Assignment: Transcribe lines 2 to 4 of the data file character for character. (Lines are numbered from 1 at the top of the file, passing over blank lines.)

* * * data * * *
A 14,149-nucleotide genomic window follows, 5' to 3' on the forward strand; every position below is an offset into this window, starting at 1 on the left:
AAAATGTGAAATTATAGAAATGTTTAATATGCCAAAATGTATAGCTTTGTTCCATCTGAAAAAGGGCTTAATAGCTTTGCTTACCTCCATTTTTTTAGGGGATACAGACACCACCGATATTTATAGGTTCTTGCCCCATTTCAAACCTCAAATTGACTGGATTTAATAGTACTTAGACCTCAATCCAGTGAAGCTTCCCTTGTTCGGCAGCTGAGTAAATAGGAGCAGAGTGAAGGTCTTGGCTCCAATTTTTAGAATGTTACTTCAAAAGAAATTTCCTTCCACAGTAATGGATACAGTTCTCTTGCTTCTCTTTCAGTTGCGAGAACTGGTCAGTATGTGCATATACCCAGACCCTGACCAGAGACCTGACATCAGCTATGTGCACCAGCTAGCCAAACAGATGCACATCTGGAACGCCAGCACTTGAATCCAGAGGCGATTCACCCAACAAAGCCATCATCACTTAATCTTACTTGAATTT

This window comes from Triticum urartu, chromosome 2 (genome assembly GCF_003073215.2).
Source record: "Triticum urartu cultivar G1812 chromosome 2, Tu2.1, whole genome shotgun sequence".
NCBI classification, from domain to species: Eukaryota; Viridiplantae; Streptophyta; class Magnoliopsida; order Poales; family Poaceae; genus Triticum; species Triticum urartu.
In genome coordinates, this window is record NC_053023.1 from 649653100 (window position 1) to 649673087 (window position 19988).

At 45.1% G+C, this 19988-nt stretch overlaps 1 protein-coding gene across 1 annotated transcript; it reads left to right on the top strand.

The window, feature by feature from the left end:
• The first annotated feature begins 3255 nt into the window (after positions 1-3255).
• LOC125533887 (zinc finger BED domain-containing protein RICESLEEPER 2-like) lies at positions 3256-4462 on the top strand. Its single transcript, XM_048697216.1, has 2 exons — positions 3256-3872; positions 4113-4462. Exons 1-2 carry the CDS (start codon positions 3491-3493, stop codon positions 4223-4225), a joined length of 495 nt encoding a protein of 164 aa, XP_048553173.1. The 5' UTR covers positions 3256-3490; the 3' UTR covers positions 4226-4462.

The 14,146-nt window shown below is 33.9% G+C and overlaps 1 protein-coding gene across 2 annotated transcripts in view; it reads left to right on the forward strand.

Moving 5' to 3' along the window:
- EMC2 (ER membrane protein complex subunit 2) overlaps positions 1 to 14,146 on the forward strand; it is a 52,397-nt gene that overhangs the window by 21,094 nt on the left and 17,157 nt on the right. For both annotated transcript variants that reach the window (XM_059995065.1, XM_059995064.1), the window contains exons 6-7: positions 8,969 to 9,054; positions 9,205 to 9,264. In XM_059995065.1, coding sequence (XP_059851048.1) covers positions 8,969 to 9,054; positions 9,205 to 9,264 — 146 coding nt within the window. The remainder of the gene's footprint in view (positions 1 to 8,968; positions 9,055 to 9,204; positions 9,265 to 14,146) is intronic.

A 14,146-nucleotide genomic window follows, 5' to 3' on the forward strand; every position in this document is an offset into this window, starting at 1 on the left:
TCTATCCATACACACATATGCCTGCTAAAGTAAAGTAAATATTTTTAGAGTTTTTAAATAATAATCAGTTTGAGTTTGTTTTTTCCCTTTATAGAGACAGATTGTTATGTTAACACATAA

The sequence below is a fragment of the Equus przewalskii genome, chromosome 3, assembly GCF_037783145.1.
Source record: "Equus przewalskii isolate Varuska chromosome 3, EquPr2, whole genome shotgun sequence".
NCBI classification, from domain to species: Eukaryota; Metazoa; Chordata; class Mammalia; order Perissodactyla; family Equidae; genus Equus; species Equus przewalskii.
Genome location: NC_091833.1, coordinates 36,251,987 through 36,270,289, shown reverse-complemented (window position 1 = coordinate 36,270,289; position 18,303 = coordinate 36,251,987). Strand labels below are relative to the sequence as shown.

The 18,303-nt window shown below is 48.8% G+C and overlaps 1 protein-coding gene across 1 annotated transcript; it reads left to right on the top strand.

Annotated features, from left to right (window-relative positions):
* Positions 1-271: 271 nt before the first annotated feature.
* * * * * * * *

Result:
AAAATGTGAAATTATAGAAATGTTTAATATGCCAAAATGTATAGCTTTGTTCCATCTGAAAAAGGGCTTAATAGCTTTGCTTACCTCCATTTTTTTAGGGGATACAGACACCACCGATATTTATAGGTTCTTGCCCCATTTCAAACCTCAAATTGACTGGATTTAATAGTACTTAGACCTCAATCCAGTGAAGCTTCCCTTGTTCGGCAGCTGAGTAAATAGGAGCAGAGTGAAGGTCTTGGCTCCAATTTTTAGAATGTTACTTCAAAAGAAATTTCCTTCCACAGTAATGGATACAGTTCTCTTGCTTCTCTTTCAGTTGCGAGAACTGGTCAGTATGTGCATATACCCAGACCCTGACCAGAGACCTGACATCAGCTATGTGCACCAGCTAGCCAAACAGATGCACATCTGGAACGCCAGCACTTGAATCCAGAGGCGATTCACCCAACAAAGCCATCATCACTTAATCTTACTTGAATTT

This window comes from Triticum urartu, chromosome 2 (genome assembly GCF_003073215.2).
Source record: "Triticum urartu cultivar G1812 chromosome 2, Tu2.1, whole genome shotgun sequence".